How to Use Your Mid-Year Budget Checkup to Your Advantage

Many marketing budgets are subject to changes throughout the year, based on first half results and second half expectations. But now, almost every marketing budget has already undergone significant upheaval due to the COVID-19.

Now is the time to conduct a marketing budget checkup and make the necessary adjustments to put yourself in the best possible position to achieve success for the remainder of the year.

Here are some questions to ask while reviewing your budget situation:

Have your company’s business goals or marketing goals changed?

Your company may have had to re-calibrate its business goals, resulting in marketing goals changing as well.

Perhaps a scheduled product launch is being pushed out or you are scaling back from one of your markets. On the other hand, maybe you have new opportunity with products and services that are in higher demand.

Make sure your marketing goals are aligned with any changes in business goals, and that you reallocate your budget accordingly. If you do need to change marketing goals, choose goals that are relevant to your situation, measurable, and achievable given your budget.

Are you anticipating additional financial changes?

Another round of budget adjustments could be on the horizon come the fourth quarter. If this is a possibility for your company, you may want to hold some of your budget back and plan only for the next quarter.

Consider using programs that allow you to make quick adjustments in terms of reallocating budgets and resources. One example would be to reduce paid search spending and instead invest in webinar development, or reallocate tradeshow budget to ramp up email campaigns.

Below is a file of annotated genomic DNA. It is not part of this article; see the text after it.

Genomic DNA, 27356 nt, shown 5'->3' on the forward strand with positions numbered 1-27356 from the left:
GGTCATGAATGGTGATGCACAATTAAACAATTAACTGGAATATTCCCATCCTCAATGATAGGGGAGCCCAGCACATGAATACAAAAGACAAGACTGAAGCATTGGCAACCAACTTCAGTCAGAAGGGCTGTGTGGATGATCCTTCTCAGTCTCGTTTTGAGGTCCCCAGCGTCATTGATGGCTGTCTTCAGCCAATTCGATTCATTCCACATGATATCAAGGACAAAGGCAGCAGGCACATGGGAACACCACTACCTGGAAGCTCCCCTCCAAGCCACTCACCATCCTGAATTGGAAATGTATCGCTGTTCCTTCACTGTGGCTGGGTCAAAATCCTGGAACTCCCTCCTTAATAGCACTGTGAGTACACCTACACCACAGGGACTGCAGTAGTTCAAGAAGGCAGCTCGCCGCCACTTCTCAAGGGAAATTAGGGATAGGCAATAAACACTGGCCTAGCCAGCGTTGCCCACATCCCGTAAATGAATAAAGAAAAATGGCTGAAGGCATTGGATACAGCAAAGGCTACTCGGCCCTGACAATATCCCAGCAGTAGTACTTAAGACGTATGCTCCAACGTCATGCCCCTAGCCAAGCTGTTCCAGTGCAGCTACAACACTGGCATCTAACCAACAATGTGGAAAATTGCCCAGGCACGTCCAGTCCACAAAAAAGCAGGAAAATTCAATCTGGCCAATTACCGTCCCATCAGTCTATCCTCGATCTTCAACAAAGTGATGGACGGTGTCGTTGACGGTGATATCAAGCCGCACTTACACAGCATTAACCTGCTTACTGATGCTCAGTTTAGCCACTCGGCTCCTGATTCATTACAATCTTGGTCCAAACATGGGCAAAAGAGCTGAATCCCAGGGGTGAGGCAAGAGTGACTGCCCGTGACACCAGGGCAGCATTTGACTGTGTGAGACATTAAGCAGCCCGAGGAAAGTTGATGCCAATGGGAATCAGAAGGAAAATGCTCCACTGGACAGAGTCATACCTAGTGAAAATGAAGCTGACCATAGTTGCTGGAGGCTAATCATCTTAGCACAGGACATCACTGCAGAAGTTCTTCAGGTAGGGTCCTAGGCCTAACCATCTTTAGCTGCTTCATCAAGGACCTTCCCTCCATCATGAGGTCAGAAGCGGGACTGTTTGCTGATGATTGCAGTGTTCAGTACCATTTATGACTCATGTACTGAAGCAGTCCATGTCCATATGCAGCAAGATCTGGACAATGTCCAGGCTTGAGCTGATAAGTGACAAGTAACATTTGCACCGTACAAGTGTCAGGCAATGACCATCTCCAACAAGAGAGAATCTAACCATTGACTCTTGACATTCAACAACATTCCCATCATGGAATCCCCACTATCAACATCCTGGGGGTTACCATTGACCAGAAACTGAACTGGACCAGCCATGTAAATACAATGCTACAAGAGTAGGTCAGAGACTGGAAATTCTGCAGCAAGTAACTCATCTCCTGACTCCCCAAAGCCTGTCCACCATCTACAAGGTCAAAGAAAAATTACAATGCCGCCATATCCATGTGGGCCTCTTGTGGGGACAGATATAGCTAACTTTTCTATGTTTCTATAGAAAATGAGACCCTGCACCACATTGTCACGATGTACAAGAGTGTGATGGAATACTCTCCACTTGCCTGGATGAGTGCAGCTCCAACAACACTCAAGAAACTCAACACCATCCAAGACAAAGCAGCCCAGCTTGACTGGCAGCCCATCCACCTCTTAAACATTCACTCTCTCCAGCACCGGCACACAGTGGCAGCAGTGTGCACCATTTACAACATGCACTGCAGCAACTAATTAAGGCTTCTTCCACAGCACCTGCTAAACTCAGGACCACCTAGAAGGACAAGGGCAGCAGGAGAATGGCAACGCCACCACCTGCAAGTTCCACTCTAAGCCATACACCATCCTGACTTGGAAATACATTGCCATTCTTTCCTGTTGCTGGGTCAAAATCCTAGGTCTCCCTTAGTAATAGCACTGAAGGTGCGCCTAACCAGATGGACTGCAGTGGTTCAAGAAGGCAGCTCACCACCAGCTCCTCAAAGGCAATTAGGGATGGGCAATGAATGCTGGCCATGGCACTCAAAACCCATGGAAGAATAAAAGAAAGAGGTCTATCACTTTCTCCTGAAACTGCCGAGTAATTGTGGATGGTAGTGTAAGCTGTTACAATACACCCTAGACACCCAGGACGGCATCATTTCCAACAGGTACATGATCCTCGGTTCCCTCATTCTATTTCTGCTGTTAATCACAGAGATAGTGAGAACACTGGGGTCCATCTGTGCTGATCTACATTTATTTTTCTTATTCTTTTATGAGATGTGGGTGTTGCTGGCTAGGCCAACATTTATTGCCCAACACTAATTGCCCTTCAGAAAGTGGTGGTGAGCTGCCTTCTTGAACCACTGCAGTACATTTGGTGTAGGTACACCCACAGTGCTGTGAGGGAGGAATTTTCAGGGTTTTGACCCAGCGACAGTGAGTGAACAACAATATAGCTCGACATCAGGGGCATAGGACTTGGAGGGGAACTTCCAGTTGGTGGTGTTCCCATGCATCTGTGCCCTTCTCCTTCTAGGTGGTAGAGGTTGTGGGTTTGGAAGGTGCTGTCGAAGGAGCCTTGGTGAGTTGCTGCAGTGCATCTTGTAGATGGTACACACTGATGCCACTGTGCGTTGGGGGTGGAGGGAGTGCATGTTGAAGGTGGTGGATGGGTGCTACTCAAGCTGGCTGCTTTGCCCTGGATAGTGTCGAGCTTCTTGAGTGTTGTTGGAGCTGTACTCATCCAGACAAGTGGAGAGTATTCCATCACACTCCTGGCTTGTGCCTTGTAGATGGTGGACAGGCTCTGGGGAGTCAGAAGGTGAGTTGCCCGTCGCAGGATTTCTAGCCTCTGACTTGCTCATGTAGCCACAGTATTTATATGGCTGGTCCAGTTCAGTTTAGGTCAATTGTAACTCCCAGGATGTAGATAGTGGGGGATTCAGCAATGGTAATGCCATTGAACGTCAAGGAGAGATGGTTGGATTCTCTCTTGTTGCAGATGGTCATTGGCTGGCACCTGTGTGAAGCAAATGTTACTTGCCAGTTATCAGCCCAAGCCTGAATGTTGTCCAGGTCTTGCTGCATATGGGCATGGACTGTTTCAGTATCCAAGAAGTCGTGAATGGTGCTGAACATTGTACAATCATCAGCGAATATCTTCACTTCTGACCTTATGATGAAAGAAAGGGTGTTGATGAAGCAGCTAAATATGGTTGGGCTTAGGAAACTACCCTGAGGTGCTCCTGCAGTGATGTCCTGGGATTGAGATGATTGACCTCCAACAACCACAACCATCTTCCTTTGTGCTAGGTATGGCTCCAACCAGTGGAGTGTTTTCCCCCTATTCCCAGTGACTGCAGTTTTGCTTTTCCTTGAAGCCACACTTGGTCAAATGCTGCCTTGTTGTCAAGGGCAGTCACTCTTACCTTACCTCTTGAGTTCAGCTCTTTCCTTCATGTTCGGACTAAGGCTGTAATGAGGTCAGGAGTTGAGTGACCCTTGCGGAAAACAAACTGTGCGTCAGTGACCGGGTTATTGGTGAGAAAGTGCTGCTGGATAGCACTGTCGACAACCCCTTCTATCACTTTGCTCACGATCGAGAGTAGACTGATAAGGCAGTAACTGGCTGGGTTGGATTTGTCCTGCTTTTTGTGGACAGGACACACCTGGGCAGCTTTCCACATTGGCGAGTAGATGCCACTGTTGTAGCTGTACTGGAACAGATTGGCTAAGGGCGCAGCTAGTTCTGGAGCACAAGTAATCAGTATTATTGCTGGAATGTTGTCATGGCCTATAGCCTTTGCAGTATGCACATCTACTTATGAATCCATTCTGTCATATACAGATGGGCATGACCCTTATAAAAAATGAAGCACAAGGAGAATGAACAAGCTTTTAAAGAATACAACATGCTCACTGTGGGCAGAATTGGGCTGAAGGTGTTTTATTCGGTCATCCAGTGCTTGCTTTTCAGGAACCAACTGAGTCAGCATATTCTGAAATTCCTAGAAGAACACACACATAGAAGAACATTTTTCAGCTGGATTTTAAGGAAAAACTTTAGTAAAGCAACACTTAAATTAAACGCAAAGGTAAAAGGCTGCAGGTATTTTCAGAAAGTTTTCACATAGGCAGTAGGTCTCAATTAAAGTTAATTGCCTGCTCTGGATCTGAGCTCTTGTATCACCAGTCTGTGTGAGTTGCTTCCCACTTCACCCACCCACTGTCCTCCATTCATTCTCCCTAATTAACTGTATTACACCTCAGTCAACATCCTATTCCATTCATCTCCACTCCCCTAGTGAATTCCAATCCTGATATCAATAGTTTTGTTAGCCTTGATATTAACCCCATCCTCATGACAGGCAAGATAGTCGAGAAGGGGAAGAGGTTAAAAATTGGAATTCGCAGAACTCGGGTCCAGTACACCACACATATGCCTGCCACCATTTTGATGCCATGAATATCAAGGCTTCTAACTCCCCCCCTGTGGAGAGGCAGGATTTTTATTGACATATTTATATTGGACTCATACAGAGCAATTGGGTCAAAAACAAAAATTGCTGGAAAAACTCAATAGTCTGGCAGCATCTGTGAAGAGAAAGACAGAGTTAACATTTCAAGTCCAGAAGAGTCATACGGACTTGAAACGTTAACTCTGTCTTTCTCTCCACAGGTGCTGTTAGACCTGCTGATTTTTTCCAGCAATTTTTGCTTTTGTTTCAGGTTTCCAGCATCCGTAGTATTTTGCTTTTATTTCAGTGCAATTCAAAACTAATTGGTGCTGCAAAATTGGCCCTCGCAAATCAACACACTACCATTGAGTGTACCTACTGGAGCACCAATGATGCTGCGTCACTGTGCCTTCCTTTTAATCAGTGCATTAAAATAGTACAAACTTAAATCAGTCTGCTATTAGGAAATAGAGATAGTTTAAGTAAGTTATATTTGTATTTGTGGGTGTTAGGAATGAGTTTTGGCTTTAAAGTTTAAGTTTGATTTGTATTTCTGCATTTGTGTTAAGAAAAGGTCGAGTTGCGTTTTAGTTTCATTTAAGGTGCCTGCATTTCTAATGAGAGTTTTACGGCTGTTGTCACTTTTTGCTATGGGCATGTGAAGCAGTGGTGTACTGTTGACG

Can you take advantage of cost-effective channels?

Social media, email, and public relations are examples of channels where you likely have already invested fixed costs and built marketing infrastructure. For example, you already have social media profiles set up, an email marketing platform, or a media relations expert.

If your budget is under strain, you can—with very little cost—post more often to social media, email your house list with special campaigns, or pitch story ideas to media outlets.

What about partnership marketing?

One budget-conscious marketing initiative is to team up with a partner that has a complementary product and service line and a potentially shared customer base.

For example, you can conduct joint- or cross-promotions of each other’s offerings, co-author marketing content, or develop co-hosted webinars. Partnership marketing allows you to reach a wider audience without investing more budget.

Do current customers need more attention?

There’s a well-known saying that it costs seven times as much to find a new customer as it does to keep a current one. If you need to make difficult budget decisions, make sure you don’t skimp on your current customer base.